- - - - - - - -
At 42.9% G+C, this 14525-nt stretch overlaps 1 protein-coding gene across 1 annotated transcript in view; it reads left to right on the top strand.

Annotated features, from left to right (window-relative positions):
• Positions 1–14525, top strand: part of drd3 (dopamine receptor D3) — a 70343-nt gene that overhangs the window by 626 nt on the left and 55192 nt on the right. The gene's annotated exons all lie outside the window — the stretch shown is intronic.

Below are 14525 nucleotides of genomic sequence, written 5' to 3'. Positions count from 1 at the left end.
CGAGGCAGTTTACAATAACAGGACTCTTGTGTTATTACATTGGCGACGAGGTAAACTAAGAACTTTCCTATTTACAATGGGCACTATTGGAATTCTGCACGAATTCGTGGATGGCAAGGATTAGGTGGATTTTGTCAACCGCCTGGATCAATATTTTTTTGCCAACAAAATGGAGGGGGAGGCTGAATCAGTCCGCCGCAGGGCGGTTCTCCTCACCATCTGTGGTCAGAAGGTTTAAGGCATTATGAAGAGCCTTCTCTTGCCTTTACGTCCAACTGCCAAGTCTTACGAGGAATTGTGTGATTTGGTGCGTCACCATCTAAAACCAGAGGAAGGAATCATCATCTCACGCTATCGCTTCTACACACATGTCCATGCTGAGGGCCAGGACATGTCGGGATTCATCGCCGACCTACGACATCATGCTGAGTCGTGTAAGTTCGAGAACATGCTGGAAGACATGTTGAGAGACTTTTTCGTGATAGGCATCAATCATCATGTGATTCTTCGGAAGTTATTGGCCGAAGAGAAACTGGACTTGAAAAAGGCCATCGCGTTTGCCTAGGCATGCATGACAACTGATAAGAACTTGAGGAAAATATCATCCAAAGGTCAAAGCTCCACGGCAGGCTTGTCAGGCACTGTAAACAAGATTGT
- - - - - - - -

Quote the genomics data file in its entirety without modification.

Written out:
At 42.9% G+C, this 14525-nt stretch overlaps 1 protein-coding gene across 1 annotated transcript in view; it reads left to right on the top strand.

Annotated features, from left to right (window-relative positions):
• Positions 1–14525, top strand: part of drd3 (dopamine receptor D3) — a 70343-nt gene that overhangs the window by 626 nt on the left and 55192 nt on the right. The gene's annotated exons all lie outside the window — the stretch shown is intronic.

Below are 14525 nucleotides of genomic sequence, written 5' to 3'. Positions count from 1 at the left end.
CGAGGCAGTTTACAATAACAGGACTCTTGTGTTATTACATTGGCGACGAGGTAAACTAAGAACTTTCCTATTTACAATGGGCACTATTGGAATTCTGCACGAATTCGTGGATGGCAAGGATTAGGTGGATTTTGTCAACCGCCTGGATCAATATTTTTTTGCCAACAAAATGGAGGGGGAGGCTGAATCAGTCCGCCGCAGGGCGGTTCTCCTCACCATCTGTGGTCAGAAGGTTTAAGGCATTATGAAGAGCCTTCTCTTGCCTTTACGTCCAACTGCCAAGTCTTACGAGGAATTGTGTGATTTGGTGCGTCACCATCTAAAACCAGAGGAAGGAATCATCATCTCACGCTATCGCTTCTACACACATGTCCATGCTGAGGGCCAGGACATGTCGGGATTCATCGCCGACCTACGACATCATGCTGAGTCGTGTAAGTTCGAGAACATGCTGGAAGACATGTTGAGAGACTTTTTCGTGATAGGCATCAATCATCATGTGATTCTTCGGAAGTTATTGGCCGAAGAGAAACTGGACTTGAAAAAGGCCATCGCGTTTGCCTAGGCATGCATGACAACTGATAAGAACTTGAGGAAAATATCATCCAAAGGTCAAAGCTCCACGGCAGGCTTGTCAGGCACTGTAAACAAGATTGT